3 July 2020

Grand Narratives (I)

If you were to consider what ‘mindfulness’ means to you, what would show up in your mind? If you were to reflect deeply on the nature and purpose of ‘practice’, what might you see? What informs your identity (assuming that you identify) as a meditator or practitioner? What are the ideas, imaginings or mythologies you have internalised about mindfulness? Such enquiries disclose crucial information about how your practice will unfold.

Modern formulations of mindfulness tend to revolve around the deliberate cultivation of open-hearted awareness in order to facilitate less reactivity to what is happening in the moment. Traditional formulations are more nuanced (read more on that here and here). What all formulations have in common is they are embedded in assumptions and narratives about the nature of reality and identity and, by association, ideas about how to live well. 

Mindfulness practice, in this regard, is a starting point from which you make a journey into existential territory. Where you go, with what aim in mind, is largely down to you. Somewhere in the mix will be ideas, views and perspectives you have internalised. A key task of practice is to become more acutely aware of how you are being guided, consciously and unconsciously, by these. 

Raw Materials

To do this work, you need to take into account the era in which you live. Bear in mind that mindfulness in the West is still in its infanthood, unsure of its place in the larger scheme of things and not yet fully known to itself. How it develops and what it grows into remain to be seen. This is exciting and offers great potential. But it can also impart a kind of youthful confusion to practitioners seeking clear waymarks for their journey.

In the meantime, what elements from the primal matter of modern mindfulness might we isolate and inspect to assist us with our enquiries? Obviously, there is the Buddhist influence. Buddhism, however, is notoriously hard to pin down. It encompasses a vast swathe of traditions, beliefs and practices. On top of that, not unlike mindfulness, it is still in the early stages of rooting itself – in this case, in a strangely individualized, materialist culture it had little knowledge of only a handful of decades ago. For these reasons, Buddhism can be difficult to make sense of.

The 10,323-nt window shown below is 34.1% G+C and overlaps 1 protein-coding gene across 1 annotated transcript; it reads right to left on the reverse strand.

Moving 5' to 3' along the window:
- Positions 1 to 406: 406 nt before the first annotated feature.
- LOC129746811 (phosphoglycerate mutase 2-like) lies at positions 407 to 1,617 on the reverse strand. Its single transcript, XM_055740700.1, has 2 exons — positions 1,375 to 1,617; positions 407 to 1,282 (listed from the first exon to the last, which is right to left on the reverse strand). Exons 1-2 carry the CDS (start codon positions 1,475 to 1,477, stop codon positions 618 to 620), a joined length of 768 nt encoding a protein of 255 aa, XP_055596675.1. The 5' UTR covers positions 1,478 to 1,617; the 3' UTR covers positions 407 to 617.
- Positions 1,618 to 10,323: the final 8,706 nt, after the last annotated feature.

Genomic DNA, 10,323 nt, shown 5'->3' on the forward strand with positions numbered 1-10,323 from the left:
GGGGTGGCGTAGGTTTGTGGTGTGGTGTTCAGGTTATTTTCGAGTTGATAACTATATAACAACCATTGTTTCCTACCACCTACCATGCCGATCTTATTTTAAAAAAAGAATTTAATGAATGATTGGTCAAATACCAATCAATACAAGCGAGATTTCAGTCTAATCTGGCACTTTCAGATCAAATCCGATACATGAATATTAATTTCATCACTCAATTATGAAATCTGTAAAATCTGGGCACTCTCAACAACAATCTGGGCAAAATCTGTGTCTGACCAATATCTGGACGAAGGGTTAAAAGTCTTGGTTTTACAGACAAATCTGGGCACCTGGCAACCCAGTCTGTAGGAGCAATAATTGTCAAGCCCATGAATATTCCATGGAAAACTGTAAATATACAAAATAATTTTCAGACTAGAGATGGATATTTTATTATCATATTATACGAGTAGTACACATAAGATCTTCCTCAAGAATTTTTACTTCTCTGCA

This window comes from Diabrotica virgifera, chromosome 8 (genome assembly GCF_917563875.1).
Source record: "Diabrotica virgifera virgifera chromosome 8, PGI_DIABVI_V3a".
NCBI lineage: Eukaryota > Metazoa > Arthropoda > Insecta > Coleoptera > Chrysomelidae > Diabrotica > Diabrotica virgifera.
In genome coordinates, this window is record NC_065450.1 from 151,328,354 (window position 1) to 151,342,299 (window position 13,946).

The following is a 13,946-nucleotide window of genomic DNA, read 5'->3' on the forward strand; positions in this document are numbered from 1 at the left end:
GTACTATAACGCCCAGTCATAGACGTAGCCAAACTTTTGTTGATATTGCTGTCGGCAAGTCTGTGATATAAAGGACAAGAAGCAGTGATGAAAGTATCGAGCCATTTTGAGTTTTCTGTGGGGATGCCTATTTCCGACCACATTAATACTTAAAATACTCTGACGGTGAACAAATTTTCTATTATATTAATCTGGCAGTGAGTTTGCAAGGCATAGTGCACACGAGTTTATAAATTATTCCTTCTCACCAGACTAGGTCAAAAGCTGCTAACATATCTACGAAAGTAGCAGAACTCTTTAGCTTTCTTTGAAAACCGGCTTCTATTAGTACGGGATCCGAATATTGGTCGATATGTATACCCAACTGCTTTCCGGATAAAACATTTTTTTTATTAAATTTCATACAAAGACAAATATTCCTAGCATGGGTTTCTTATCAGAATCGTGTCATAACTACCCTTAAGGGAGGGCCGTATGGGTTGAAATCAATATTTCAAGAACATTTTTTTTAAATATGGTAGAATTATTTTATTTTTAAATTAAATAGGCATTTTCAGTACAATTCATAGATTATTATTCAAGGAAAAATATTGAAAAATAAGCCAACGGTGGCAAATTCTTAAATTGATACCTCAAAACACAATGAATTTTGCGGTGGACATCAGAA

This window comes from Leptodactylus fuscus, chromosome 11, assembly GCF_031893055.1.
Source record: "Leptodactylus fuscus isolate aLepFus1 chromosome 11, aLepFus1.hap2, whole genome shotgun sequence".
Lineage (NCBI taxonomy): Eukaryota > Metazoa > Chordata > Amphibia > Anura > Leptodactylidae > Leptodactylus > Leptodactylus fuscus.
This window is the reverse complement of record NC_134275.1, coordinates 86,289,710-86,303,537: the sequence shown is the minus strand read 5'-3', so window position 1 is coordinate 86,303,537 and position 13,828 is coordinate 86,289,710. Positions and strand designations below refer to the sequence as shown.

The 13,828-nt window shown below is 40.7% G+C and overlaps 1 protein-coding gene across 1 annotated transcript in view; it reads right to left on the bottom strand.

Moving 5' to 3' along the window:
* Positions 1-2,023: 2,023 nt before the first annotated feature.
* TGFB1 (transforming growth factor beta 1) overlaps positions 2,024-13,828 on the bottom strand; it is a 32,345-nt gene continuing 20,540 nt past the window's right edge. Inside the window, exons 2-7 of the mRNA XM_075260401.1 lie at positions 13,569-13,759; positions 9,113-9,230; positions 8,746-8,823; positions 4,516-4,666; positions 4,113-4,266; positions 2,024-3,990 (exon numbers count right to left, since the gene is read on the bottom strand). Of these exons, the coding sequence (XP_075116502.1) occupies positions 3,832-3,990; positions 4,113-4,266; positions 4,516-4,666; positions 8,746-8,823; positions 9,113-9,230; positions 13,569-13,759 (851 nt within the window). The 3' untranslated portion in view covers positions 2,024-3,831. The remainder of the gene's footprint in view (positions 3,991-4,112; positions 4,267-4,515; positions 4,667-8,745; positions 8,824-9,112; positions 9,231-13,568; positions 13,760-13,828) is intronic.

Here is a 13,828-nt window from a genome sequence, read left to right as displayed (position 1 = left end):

What we could usefully identify, however, are the main ways in which Buddhism and, through it, mindfulness have melded with pre-existing ideas and tendencies in western culture. Four stand out: science, psychotherapy, romanticism and religion (particularly the theistic, Judeo-Christian variety). If you were to look deeply into your own psychology, might you find traces of one or more of these quietly shaping and steering beliefs about your practice?

Hidden in Plain Sight

I would suggest that certain western assumptions and cultural biases can also be gleaned from the nature and content of contemporary mindfulness training programmes. While courses vary, as do different teachers’ ‘takes’ on practice, patterns are evident (partly thanks to the western scientific tendency to publish copious amounts of research-generated data in the search for measurable truths). Examples include:
  • An implicit belief in the individualistic nature of practice (i.e. each of us are separate, self-directing psycho-physical ‘units’).
  • Framing human suffering as a problem that can be fixed or eradicated. 
  • Elevating the importance of disengaging and stepping back from thoughts in order to better regulate emotions. 
  • Emphasising formal meditation as a means to cultivating tranquil states over other possibilities (e.g. insight or ethical sensibility). 
  • Viewing the shift from the conceptual to the perceptual as an end in itself (i.e. mindfulness practice leads to no specified knowledge or discoveries).
  • A tendency to reify the ‘present moment’ and an enchantment with experiences of ‘being’.

This is a partial list – one, no doubt, informed by some of my own biases and assumptions. I am not suggesting any of the above are right or wrong, good or bad. What they point to, however, are some of the ways in which western scientific, materialist, allopathic-medical, psychological and romanticist beliefs have merged with much older ideas about mindfulness. 

Might reflecting on these allow us humble practitioners, finding our own way, greater glimpses of how such assumptions harmonise or collide with our own preconceived views and opinions and, in so doing, shape our experience? Better to be aware than not, right?

In the next post, I will suggest two very different analogies for how we might situate mindfulness practice in our lives. 

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